Nairobi, Kenya – A respected human rights organization has described Israel’s use of white phosphorus weapons in the recent Gaza conflict as “evidence of war crimes,” due to the indiscriminate impact on civilians.

The report, entitled “Rain of Fire: Israel’s Unlawful Use of White Phosphorus in Gaza” and published by Human Rights Watch, presents eye-witness testimony, ballistics evidence, photographs and other data, documenting how Israel illegally used phosphorus around residential neighborhoods, a school, market and hospital.

“In Gaza, the Israeli military didn’t just use white phosphorus in open areas as a screen for its troops,” said Fred Abrahams, co-author of the report. “It fired white phosphorus repeatedly over densely populated areas, even when its troops weren’t in the area and safer smoke shells were available. As a result, civilians needlessly suffered and died.”

During the conflict, the Israeli military claimed it was operating “according to international law” and denied they were using phosphorus shells. However, exposes by British newspapers The Times and The Guardian made these claims rather implausible. Israel later said it would conduct an internal investigation, but Human Rights Watch says this is not enough.

“Past Israeli Defense Force investigations into allegations of wrongdoing suggest that this inquiry will be neither thorough nor impartial,” Abrahams said. “That’s why an international investigation is required into serious laws of war violations by all parties.”

Phosphorus, which burns brightly and produces a cloud of thick smoke, has been used by the U.S., British and Israeli militaries as a way to mark targets or create smoke cover to conceal ground operations.

However, using phosphorus in battle is illegal under international law if used as an antipersonnel weapon or in civilian areas, as phosphorus particles burn deep into the flesh, causing horrific wounds. A 2001 article on phosphorus injuries from the medical journal Burns said “Death may result even with minimal burn areas.”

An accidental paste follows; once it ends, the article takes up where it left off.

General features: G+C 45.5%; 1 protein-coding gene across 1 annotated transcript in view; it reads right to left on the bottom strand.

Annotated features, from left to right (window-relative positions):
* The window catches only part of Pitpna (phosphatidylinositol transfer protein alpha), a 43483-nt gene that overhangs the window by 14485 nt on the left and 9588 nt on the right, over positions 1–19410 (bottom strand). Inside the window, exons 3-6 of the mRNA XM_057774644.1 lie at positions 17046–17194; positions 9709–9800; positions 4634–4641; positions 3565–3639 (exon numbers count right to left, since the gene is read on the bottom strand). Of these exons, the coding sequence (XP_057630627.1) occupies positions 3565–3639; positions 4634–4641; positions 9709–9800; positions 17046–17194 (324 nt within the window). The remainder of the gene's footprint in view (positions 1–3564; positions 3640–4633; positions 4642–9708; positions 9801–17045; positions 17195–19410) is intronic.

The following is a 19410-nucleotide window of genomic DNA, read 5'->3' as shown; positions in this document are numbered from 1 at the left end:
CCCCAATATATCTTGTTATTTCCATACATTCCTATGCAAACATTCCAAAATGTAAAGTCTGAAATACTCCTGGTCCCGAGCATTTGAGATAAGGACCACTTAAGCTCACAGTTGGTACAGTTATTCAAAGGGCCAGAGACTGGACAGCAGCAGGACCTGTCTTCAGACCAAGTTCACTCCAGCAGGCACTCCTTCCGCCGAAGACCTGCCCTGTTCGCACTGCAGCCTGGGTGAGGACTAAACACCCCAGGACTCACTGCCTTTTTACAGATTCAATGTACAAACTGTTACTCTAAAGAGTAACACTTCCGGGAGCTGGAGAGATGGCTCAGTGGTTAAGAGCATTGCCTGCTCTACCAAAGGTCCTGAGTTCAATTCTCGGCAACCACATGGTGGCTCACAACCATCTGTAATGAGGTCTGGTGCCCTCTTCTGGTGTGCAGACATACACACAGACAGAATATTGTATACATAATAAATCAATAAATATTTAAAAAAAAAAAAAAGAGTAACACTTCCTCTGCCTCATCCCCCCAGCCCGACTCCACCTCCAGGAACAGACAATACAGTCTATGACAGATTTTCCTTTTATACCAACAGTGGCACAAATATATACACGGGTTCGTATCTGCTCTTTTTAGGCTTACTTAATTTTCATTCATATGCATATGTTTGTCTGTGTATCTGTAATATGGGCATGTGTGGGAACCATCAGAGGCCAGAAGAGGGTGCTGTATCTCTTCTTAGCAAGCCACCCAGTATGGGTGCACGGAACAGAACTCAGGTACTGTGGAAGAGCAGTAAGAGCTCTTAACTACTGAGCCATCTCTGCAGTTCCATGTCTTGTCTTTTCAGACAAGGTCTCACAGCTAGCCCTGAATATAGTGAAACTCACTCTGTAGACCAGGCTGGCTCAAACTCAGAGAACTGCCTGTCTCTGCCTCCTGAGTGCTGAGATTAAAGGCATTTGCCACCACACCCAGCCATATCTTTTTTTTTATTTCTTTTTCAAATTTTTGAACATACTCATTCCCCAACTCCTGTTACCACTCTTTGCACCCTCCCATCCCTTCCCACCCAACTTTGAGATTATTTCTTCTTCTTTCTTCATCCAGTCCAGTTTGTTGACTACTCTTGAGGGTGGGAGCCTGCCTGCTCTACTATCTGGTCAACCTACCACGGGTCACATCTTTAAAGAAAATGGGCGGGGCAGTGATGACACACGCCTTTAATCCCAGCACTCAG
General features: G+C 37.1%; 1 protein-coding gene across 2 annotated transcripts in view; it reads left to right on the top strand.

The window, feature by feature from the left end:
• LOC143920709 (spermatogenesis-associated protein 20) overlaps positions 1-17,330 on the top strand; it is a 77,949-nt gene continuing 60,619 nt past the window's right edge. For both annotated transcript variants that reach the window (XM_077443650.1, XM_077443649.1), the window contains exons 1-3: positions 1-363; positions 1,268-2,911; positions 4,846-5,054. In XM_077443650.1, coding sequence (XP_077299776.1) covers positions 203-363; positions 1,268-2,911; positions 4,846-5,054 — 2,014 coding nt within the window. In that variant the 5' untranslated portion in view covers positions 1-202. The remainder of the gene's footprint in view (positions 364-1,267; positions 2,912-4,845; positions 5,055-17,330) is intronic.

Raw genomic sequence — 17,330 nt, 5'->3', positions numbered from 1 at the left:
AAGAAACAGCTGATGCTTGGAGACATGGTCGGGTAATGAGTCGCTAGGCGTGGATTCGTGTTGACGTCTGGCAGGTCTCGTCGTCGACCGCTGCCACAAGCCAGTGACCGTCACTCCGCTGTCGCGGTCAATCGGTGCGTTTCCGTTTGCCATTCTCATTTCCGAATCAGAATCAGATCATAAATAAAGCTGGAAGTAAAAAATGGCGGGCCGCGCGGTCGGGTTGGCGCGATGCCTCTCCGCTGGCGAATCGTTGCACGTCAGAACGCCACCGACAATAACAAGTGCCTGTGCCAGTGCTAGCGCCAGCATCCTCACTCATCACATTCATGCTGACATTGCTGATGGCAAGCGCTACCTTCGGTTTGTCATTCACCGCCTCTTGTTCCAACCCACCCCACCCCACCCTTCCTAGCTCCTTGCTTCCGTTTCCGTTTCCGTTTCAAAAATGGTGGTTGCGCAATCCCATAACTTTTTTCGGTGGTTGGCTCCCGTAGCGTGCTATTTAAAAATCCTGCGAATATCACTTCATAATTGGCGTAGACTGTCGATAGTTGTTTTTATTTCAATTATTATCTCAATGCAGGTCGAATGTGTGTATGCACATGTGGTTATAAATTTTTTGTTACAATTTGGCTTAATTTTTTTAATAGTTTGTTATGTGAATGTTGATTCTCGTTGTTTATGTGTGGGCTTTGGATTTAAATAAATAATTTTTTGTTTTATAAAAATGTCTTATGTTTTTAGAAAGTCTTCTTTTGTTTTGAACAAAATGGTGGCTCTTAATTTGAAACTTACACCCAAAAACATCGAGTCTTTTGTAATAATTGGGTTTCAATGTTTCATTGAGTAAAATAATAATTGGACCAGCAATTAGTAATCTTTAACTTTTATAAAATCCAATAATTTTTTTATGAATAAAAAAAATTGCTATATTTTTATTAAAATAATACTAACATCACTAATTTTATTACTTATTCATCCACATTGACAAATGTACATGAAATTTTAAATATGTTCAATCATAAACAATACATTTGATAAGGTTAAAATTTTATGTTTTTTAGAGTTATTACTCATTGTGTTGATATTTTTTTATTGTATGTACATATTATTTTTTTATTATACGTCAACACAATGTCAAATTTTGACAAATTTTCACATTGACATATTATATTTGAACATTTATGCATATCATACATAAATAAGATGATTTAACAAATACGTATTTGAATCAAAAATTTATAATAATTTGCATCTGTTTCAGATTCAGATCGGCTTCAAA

This would not be the first time the IDF has failed to display adequate due diligence in preventing civilian casualties. It used phosphorus and thousands of cluster munitions in the 2006 Lebanon war. In the aftermath, some 1 million unexploded bomblets lay scattered largely in civilian areas – 26 percent of the arable land in southern Lebanon was left contaminated by deadly ordnance.

As a signator of the 1949 Geneva Conventions, Israel has responsibility under international humanitarian law to protect noncombatants and use force with proportionality and restraint in densely populated civilian areas.

Gaza has an exceptionally high population density, making it extremely difficult to separate civilian and military targets. White phosphorus is a completely inappropriate weapon for this kind of environment. Using it in Gaza will make it very difficult for Israel to convince the global public that it occupies the moral high ground, despite radicalism, anti-Semitism and rocket attacks from Hamas.

The U.S. also cannot escape blame for this war crime. Human Rights Watch believes all the phosphorus munitions used in Gaza were made in the U.S. Moreover, as Israel’s most powerful ally, the U.S. has leverage over how the Israeli military conducts its operations.

The U.S. government and Congress should communicate their concern about the use of phosphorus to the Israeli military. They should make it clear that no country or military faction is ever above the laws of war and that phosphorus should never be used in civilian areas.